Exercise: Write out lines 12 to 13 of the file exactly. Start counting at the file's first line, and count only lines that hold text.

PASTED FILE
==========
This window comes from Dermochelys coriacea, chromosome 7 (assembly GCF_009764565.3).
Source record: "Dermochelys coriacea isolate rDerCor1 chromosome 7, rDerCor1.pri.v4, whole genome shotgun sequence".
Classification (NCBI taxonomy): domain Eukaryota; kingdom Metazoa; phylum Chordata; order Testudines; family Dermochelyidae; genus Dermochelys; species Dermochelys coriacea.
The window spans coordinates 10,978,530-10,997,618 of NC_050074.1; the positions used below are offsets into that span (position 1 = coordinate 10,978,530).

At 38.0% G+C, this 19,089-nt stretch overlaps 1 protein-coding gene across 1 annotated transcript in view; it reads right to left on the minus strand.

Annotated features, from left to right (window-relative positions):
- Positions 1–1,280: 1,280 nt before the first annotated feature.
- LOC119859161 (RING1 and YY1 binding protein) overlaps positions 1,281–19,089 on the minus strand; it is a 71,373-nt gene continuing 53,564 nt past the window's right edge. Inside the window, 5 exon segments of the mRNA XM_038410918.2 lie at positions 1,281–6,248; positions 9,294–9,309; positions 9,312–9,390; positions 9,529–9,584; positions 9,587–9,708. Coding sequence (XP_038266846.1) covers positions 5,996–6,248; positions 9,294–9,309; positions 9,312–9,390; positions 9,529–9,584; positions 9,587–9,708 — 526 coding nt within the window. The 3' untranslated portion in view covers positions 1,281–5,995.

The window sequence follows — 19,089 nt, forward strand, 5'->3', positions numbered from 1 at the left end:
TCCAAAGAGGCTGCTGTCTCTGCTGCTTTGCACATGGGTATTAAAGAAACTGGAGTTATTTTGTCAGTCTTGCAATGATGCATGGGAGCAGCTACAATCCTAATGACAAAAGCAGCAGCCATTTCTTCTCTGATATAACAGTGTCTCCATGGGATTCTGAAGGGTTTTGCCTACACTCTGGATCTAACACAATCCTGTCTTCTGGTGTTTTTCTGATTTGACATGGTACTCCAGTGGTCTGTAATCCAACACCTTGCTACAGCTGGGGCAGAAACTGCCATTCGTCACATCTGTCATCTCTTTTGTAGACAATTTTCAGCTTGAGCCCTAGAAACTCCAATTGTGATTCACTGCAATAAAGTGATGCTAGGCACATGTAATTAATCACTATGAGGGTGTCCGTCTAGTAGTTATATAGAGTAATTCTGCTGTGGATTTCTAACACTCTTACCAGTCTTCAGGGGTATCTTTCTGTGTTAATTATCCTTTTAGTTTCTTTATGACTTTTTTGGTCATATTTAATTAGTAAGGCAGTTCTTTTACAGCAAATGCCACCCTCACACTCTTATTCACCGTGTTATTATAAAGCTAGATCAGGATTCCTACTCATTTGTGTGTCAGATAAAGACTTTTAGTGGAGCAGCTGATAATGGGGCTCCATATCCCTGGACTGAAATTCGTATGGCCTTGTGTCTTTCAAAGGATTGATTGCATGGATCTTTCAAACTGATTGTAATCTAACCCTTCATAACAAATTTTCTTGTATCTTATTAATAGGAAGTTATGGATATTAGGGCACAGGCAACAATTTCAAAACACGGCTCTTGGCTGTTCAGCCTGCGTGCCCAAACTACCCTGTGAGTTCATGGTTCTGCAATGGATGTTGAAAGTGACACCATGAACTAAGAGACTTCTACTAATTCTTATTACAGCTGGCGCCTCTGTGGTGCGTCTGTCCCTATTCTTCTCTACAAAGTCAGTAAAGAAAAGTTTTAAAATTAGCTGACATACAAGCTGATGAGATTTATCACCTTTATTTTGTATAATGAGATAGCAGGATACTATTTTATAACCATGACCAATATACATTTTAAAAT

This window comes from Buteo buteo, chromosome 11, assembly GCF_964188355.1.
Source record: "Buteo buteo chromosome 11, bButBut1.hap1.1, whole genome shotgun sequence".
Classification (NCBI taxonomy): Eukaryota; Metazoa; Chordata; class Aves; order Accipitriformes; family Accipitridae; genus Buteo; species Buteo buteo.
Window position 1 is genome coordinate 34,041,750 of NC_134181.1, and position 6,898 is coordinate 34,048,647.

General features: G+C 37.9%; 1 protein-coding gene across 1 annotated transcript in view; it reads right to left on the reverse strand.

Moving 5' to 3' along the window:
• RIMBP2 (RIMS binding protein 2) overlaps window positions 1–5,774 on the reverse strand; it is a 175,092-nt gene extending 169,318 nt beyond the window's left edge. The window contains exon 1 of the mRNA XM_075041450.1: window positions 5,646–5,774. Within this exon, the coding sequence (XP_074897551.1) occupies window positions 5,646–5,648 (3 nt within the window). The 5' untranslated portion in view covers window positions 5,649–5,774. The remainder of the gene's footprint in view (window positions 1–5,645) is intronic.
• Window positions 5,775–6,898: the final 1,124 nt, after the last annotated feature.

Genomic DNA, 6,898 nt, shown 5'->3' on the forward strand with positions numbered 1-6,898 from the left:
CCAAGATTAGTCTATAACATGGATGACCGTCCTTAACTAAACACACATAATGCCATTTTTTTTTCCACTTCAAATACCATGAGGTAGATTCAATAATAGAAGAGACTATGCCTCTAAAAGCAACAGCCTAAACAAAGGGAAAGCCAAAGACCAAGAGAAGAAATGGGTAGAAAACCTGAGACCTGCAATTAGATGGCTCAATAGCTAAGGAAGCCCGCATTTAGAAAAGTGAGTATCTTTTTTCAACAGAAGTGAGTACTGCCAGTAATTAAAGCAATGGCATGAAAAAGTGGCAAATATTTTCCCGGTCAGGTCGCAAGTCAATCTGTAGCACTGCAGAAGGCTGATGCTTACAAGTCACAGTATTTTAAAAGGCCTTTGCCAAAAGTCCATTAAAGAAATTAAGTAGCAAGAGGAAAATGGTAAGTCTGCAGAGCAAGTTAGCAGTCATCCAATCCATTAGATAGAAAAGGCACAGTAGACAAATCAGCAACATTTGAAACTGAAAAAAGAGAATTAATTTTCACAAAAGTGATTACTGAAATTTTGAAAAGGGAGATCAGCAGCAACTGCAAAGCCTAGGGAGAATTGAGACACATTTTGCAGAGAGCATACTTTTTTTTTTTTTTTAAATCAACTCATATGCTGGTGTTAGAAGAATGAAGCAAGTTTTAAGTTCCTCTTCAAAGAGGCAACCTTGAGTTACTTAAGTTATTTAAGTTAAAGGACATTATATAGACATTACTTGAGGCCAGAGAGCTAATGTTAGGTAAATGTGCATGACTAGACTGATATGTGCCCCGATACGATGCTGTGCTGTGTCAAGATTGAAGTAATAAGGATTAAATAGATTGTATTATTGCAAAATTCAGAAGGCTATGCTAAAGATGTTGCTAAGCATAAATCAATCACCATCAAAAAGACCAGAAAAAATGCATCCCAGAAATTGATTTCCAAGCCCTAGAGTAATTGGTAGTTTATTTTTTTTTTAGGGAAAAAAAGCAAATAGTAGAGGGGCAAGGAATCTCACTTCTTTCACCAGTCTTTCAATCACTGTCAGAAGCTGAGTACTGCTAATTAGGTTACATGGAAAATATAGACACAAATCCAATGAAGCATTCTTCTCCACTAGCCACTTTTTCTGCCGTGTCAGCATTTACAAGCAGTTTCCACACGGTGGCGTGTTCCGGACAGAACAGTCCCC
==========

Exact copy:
Source record: "Buteo buteo chromosome 11, bButBut1.hap1.1, whole genome shotgun sequence".
Classification (NCBI taxonomy): Eukaryota; Metazoa; Chordata; class Aves; order Accipitriformes; family Accipitridae; genus Buteo; species Buteo buteo.